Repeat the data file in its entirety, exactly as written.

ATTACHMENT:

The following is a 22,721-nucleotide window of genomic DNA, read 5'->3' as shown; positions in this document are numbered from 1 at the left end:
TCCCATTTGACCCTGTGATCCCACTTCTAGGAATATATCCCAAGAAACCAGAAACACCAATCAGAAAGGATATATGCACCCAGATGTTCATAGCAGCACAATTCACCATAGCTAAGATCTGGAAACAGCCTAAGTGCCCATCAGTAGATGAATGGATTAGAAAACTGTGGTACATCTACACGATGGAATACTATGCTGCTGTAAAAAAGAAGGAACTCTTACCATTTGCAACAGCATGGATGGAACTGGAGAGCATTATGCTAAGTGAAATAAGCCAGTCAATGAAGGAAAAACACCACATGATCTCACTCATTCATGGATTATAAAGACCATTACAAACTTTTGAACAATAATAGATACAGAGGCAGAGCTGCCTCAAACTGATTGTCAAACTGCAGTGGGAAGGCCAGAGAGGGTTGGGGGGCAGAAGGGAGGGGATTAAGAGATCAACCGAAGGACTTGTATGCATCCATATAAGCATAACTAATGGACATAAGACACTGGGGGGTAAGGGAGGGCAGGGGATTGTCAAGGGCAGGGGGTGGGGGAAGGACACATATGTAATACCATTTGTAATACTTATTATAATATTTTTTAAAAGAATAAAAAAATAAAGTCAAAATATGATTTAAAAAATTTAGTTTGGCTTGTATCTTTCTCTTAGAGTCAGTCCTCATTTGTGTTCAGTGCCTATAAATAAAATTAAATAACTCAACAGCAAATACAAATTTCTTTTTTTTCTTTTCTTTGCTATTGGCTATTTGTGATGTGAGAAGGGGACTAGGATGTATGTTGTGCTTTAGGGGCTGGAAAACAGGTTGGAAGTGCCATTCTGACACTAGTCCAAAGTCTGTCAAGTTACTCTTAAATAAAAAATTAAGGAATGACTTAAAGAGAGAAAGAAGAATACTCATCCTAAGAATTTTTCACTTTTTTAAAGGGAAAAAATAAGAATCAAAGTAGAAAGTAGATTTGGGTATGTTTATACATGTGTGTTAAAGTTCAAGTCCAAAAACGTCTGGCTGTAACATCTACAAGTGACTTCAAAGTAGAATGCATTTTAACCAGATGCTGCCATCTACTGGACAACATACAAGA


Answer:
The following is a 22,721-nucleotide window of genomic DNA, read 5'->3' as shown; positions in this document are numbered from 1 at the left end:
TCCCATTTGACCCTGTGATCCCACTTCTAGGAATATATCCCAAGAAACCAGAAACACCAATCAGAAAGGATATATGCACCCAGATGTTCATAGCAGCACAATTCACCATAGCTAAGATCTGGAAACAGCCTAAGTGCCCATCAGTAGATGAATGGATTAGAAAACTGTGGTACATCTACACGATGGAATACTATGCTGCTGTAAAAAAGAAGGAACTCTTACCATTTGCAACAGCATGGATGGAACTGGAGAGCATTATGCTAAGTGAAATAAGCCAGTCAATGAAGGAAAAACACCACATGATCTCACTCATTCATGGATTATAAAGACCATTACAAACTTTTGAACAATAATAGATACAGAGGCAGAGCTGCCTCAAACTGATTGTCAAACTGCAGTGGGAAGGCCAGAGAGGGTTGGGGGGCAGAAGGGAGGGGATTAAGAGATCAACCGAAGGACTTGTATGCATCCATATAAGCATAACTAATGGACATAAGACACTGGGGGGTAAGGGAGGGCAGGGGATTGTCAAGGGCAGGGGGTGGGGGAAGGACACATATGTAATACCATTTGTAATACTTATTATAATATTTTTTAAAAGAATAAAAAAATAAAGTCAAAATATGATTTAAAAAATTTAGTTTGGCTTGTATCTTTCTCTTAGAGTCAGTCCTCATTTGTGTTCAGTGCCTATAAATAAAATTAAATAACTCAACAGCAAATACAAATTTCTTTTTTTTCTTTTCTTTGCTATTGGCTATTTGTGATGTGAGAAGGGGACTAGGATGTATGTTGTGCTTTAGGGGCTGGAAAACAGGTTGGAAGTGCCATTCTGACACTAGTCCAAAGTCTGTCAAGTTACTCTTAAATAAAAAATTAAGGAATGACTTAAAGAGAGAAAGAAGAATACTCATCCTAAGAATTTTTCACTTTTTTAAAGGGAAAAAATAAGAATCAAAGTAGAAAGTAGATTTGGGTATGTTTATACATGTGTGTTAAAGTTCAAGTCCAAAAACGTCTGGCTGTAACATCTACAAGTGACTTCAAAGTAGAATGCATTTTAACCAGATGCTGCCATCTACTGGACAACATACAAGA